Flat White

China’s concerning Covid diplomacy

3 June 2021

4:00 AM

3 June 2021

4:00 AM

Covid-19 has so far caused the deaths of near three and a half million globally and led to significant social and economic disruption. Meanwhile, enabled by our island geography and prior economic successes, Australia is living in a bubble sustained by financial stimulus and border closures. Beyond our shores, the Chinese Communist Party is masterfully using the Covid crisis as an opportunity to reshape our region and the world order.   

In the very early days of the Covid-19 pandemic, there was a global shortage of Personal Protective Equipment.  Items such as gloves, masks and face shields were in scarce supply.  Leveraging its position as the dominant global manufacturer, China utilised its PPE production facilities to support its foreign policy goals.   

China-based PPE manufacturers, including N95 mask producers, were nationalised so supply could be reprioritised for China’s political objectives. This included redirecting PPE supplies to Africa where China’s belt and road initiative investments were being undermined by China’s plummeting standing because African leaders and citizens blamed China for the source and spread of Covid.   

Notwithstanding its PPE diplomatic charm offensive, opinions of China collapsed across advanced economies. According to Pew research, unfavourable perceptions of China are at all-time highs. This was likely in part because, in sending PPE to Africa, China sold low quality masks and faulty test kits to Europe. 

For Australia, despite closed borders and near economic and social normality, significant national security risks are emerging.   

As various Covid vaccines have been developed, China has replicated the previously successful health diplomacy strategies of advanced economies and has sold and donated around the same number of vaccines that it has distributed to its own citizens.    

Despite China’s Sinovac CoronaVac vaccine low efficacy rate of 50.4%, China has shipped its vaccines to more than 80 countries, including giving free vaccines to 53 poor and developing nations. Meanwhile advanced economies, Australia included, are pursuing ‘me first’ vaccination policies. For poor and developing nations, a sub-effective Chinese vaccine is still better than a non-available Western vaccine.   

This Chinese diplomatic strategy is already bearing fruit. 

In November 2020, a prominent member of the Brazilian parliament and the son of the President announced Brazil would build a secure 5G system, one of the largest 5G networks in the world, “without Chinese espionage. This was a clear signal Huawei was to be banned from participating. Then in February 2021, following a Chinese diplomatic offensive coupled with its acquisition of Chinese vaccines, Brazil announced its 5G system rules would permit Huawei’s participation.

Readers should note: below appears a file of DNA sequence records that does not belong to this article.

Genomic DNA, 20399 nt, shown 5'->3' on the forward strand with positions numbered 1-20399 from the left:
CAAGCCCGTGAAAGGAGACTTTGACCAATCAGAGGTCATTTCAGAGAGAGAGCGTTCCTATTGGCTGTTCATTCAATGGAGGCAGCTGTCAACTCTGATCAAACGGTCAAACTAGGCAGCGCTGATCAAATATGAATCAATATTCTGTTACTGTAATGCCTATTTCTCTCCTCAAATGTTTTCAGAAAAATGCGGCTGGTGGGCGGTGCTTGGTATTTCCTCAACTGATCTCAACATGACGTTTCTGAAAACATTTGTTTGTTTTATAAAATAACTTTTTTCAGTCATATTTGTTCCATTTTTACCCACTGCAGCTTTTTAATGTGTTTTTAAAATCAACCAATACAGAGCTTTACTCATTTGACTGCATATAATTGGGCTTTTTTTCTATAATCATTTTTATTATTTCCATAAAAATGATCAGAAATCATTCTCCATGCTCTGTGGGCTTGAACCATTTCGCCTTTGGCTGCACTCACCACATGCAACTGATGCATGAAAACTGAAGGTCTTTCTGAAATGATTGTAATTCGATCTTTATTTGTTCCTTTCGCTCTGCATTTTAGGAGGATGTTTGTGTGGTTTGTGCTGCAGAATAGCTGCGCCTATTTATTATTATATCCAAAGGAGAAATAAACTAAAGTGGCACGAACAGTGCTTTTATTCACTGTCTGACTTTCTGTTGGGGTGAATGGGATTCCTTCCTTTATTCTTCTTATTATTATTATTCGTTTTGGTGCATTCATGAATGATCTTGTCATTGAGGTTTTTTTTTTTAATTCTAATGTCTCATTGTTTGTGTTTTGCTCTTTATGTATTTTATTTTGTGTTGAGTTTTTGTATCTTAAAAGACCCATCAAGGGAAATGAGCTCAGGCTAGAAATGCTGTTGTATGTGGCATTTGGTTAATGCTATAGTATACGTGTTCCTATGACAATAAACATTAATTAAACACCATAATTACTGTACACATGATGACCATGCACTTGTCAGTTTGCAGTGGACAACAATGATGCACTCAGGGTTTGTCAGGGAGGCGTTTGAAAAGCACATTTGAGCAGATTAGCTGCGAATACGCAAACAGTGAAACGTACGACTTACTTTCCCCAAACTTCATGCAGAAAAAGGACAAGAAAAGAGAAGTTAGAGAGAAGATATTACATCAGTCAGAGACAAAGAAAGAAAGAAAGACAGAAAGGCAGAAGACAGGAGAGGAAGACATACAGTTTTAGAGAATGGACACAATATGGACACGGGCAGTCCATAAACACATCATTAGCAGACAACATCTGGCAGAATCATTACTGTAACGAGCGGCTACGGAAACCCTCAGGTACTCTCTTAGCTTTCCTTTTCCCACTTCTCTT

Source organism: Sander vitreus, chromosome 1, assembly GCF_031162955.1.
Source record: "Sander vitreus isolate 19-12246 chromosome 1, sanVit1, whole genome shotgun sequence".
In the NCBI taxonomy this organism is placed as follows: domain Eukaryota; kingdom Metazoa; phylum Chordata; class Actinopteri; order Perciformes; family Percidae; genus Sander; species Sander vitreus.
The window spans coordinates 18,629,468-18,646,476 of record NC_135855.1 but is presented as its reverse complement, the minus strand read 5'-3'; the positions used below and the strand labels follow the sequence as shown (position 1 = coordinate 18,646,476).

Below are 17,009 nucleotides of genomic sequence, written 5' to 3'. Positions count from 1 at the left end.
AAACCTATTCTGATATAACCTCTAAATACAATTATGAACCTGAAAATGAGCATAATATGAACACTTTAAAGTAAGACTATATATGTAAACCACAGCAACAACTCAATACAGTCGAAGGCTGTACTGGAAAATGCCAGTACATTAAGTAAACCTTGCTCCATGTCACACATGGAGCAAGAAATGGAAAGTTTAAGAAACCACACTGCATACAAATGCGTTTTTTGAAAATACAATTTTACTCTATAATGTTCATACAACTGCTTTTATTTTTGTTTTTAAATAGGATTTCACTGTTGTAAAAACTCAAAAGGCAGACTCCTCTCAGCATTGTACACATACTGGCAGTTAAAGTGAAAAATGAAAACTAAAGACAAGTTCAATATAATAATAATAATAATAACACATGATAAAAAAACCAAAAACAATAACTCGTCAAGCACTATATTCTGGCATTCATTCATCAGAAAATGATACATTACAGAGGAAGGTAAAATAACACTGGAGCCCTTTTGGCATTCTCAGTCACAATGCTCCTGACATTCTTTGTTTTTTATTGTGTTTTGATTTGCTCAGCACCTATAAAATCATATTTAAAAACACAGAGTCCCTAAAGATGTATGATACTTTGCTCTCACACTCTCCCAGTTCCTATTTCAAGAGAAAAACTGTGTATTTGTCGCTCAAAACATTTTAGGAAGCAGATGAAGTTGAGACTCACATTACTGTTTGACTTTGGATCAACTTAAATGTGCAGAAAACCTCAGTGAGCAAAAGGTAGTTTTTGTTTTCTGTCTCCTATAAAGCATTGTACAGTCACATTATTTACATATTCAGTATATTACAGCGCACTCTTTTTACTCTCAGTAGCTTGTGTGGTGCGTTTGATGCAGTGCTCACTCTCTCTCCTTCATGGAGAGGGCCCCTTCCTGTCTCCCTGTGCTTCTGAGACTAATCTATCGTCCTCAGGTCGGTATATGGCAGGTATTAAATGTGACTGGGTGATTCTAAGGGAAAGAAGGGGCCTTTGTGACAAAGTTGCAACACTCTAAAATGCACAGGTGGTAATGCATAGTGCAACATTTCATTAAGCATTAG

In April 2021 China offered to supply millions of doses of its vaccine to Paraguay. Paraguay is one of the very few nations that recognised Taiwan’s sovereignty but China’s provision of vaccines was conditioned on severing diplomatic ties with Taiwan renouncing recognition of Taiwanese sovereignty.   

Not limited to poor and developing nations, China has supplied its vaccines to strategically important nations, including in Australia’s backyard. 

In April 2021 China committed to provide 200,000 of its vaccines to Papua New Guinea, whereas Australia donated 8,500 AstraZeneca doses to vaccinate frontline health workers. And in May 2021, Indonesia undertook joint naval exercises with China off the coast of Jakarta. According to China’s People’s Liberation Army, these exercises “help improve coordination between the warships, deepen professional communication, enhance mutual trust and cooperation”. It is unlikely a coincidence that nearly half of Indonesia’s vaccines have come from China. 

Australians are quibbling over the speed of vaccine deployment and the brand of vaccines for domestic use while China is providing vaccines to Australia’s close and strategically important neighbours. 

But it is not just China’s vaccine diplomacy that is contributing to a reshaping of world order. Poor policy choices of developed nations are also contributing. 

As India suffers from a catastrophic Covid wave, the administration of President Biden has refused to lift its embargo on vaccine ingredient exports despite pleas from Indian drug manufacturers. In doing so, the US is demonstrating its priorities to a key ally and member of the Quadrilateral Security Dialog. This is clearly a bad signal to send to India, which is as a member of the Quad, with America, Japan and Australia, and is meant to be a key element of the US Government’s ‘pivot to Asia’ strategy to ensure a free and open Indo-Pacific. 

The closure of Australia’s borders to minimise local Covid infections should not result in a closure of the eyes of our political and security leaders to the significant risks emerging. China is seeking to affect a regional power shift as Australia and other developed nations seem oblivious.   

Covid-19 will not be the last disaster we will face in our lifetimes. Particularly in our region, Australia should work to ensure that our friends and neighbours have access to a diversity of vaccine supply so that they are not beholden to the Chinese Communist Party.    

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